Concerns over the economic and humanitarian crisis resulting from the Russia’s invasion of Ukraine continued to dominate the markets in Q1. Besides, a combination of rising interest rates and record high inflation has negatively impact both bonds and equities alike during the quarter. The UK 10 Year Gilt yield hit their highest since January 2016 at 1.82%. The U.S. 10-year Treasury yield has also now ploughed through 2.8%, which is a rise of over 1% since the start of March 2022.
Although bonds with long duration are more sensitive to interest rate movements, these are considered the safest during times of extreme market shocks. The persistent rise in yields particularly along the higher end of the yield curve has negatively impacted our defensive portfolios. That said, given the magnitude of the uncertainty over the war in Ukraine and its potential repercussions for the wider global markets (should NATO get drawn into direct confrontation with Russia), we have continued to remain cautious and maintained our underweight defensive positions in long duration developed government bonds, albeit this has come at the cost of short term pain due to rising yields. Corporate bonds also posted negative returns due to tightening monetary conditions. High yield spreads widened more than investment grade (unsurprisingly), although these saw less negative total returns due to their attractive income streams.
Our domestic equity market has been a safe harbour in this storm due to its very large exposures to commodities (oil and gas in particular) which have emerged as one of the biggest beneficiaries of the recent spike in inflation, exacerbated by the war in Ukraine. The FTSE 100 is the only mainstream index which has generated positive returns of 2.9% during the quarter. All of the FTSE 100’s major rivals were in the negative territory during the quarter. The FTSE 100 also has high exposure to financial stocks that benefit from higher interest rates and negligible exposure to technology stocks which tend to come under pressure during times of rising rates. Amongst the major indices, the FTSE 100 continues to remains the cheapest and offers a dividend yield of 3.75% as of March 2022. That said, despite being less dependent on Russian energy, the UK is still exposed to the wider market impact.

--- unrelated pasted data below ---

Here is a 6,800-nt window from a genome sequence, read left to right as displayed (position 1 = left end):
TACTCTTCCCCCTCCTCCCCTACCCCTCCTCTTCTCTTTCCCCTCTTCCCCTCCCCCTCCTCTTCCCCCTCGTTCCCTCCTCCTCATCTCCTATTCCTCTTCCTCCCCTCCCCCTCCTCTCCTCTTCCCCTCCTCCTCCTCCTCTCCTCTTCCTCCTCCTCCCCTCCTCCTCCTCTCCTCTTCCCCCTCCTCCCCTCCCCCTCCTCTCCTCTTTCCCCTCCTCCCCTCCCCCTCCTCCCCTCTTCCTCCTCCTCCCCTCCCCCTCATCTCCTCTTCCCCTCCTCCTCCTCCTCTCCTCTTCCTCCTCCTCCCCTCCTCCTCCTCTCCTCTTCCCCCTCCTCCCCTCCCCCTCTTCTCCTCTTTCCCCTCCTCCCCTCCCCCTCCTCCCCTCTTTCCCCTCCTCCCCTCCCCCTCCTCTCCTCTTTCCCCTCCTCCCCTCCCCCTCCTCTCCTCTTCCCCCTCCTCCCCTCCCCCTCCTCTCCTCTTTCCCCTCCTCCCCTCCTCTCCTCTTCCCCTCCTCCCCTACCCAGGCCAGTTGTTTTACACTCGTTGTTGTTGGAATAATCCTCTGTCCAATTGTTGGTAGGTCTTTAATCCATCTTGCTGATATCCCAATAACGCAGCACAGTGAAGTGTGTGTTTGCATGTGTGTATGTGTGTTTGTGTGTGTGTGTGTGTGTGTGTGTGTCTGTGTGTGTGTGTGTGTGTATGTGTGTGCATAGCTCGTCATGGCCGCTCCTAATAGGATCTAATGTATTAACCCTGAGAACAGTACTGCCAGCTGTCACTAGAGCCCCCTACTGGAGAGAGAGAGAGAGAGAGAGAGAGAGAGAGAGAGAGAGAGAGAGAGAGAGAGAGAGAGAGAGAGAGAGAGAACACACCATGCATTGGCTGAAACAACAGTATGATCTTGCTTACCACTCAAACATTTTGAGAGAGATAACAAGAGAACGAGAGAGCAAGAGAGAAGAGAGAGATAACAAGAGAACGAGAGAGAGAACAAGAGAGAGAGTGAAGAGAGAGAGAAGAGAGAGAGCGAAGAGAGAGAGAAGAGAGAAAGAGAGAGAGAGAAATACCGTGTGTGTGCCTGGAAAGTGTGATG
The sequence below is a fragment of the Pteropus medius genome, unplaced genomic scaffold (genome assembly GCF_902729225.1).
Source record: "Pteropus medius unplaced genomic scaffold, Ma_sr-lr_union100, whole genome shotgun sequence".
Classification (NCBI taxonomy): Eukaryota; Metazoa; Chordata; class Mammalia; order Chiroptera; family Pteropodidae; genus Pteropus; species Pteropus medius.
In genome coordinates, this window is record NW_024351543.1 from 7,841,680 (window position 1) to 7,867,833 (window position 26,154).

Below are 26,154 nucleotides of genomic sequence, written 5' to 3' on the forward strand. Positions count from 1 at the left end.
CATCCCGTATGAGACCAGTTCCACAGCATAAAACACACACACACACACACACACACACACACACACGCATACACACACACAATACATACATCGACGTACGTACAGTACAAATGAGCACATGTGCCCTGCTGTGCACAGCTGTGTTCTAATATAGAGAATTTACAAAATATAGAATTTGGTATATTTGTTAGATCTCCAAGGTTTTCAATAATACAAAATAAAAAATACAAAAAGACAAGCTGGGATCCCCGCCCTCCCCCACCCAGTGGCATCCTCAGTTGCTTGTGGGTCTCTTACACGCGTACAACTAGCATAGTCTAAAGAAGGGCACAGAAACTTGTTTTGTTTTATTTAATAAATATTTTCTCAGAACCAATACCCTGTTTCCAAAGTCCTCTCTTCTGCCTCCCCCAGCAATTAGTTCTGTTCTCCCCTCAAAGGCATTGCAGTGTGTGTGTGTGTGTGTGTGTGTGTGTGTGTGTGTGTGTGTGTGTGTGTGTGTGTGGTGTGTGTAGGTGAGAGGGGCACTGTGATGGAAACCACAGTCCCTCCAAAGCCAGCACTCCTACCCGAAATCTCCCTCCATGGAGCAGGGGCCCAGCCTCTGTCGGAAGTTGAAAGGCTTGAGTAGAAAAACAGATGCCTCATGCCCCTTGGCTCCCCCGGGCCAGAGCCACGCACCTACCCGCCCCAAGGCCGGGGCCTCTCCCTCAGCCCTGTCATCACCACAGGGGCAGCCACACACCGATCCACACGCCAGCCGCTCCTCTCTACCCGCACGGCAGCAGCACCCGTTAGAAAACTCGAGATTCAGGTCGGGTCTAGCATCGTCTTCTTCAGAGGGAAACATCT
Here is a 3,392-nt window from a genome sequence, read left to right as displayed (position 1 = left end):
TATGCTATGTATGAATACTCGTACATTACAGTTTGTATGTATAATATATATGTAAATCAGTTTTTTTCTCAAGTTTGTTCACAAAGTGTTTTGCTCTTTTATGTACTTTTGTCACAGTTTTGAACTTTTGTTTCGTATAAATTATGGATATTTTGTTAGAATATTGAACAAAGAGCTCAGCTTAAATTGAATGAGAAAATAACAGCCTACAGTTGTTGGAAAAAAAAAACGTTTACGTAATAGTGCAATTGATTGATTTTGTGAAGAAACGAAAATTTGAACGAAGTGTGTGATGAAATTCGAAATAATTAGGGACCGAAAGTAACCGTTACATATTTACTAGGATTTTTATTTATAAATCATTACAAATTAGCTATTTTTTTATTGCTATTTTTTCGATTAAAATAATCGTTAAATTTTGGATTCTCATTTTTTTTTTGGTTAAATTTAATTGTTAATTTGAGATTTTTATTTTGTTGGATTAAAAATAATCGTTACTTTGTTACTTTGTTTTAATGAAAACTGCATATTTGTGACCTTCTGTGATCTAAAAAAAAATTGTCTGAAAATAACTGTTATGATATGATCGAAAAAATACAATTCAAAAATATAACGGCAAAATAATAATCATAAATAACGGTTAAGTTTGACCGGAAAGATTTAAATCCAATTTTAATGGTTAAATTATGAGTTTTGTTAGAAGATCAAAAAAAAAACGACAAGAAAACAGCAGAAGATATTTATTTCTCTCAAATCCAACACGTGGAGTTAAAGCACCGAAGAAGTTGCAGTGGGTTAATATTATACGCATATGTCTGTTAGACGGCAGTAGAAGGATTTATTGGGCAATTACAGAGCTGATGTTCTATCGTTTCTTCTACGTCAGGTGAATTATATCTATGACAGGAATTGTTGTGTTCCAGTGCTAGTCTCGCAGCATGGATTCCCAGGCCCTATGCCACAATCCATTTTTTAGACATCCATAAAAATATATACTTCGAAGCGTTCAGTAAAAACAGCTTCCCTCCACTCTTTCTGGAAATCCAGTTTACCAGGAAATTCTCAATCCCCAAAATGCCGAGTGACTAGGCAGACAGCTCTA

As we touched on in our Q1 2022 Portfolio Update, markets had plenty to worry about before the invasion in the form of tightening monetary environment and record high inflation. The impact of these already strong head-winds has been exacerbated by the unprecedented sanctions on Russia, a major producer of several commodities including oil, gas and wheat. In our Q1 2022 Portfolio Update, we supported a bullish case for equities in 2022 with moderating gains. The consequence of Russia’s invasion could mean higher inflation (than previously anticipated) and lower growth with Europe taking the largest hit due to its relative over-dependence on Russian energy.
Given Europe’s heavy reliance on Russia to meet their energy needs, shares in the Eurozone declined sharply in Q1. Following the invasion, the European Commission announced a plan – RePowerEU – intended to diversify sources of European gas import as it aims to accelerate the bloc’s renewable energy ambitions . Germany also suspended the approval of the Nord Stream 2 gas pipeline from Russia. As these efforts are expected to take time in order to prove effective, there are fears in the short-term that high energy prices will continue to weigh on both business and consumer demand, hitting economic activity. The overall labour markets in Europe continued to improve during the quarter despite a slump in consumer confidence due to inflation.
Across the other side of the Atlantic, the U.S. stocks lost money during Q1, owing to the deteriorating consumer sentiment. Value stocks (energy & utilities in particular) were amongst the top performers whilst growth and cyclical stocks (technology, communication services & consumer discretionary) were amongst the weakest sectors. On a positive note, the risk of subsequent interest rate hikes at the remaining Federal Reserve (Fed) meetings is now very much priced in and seems to be maturing.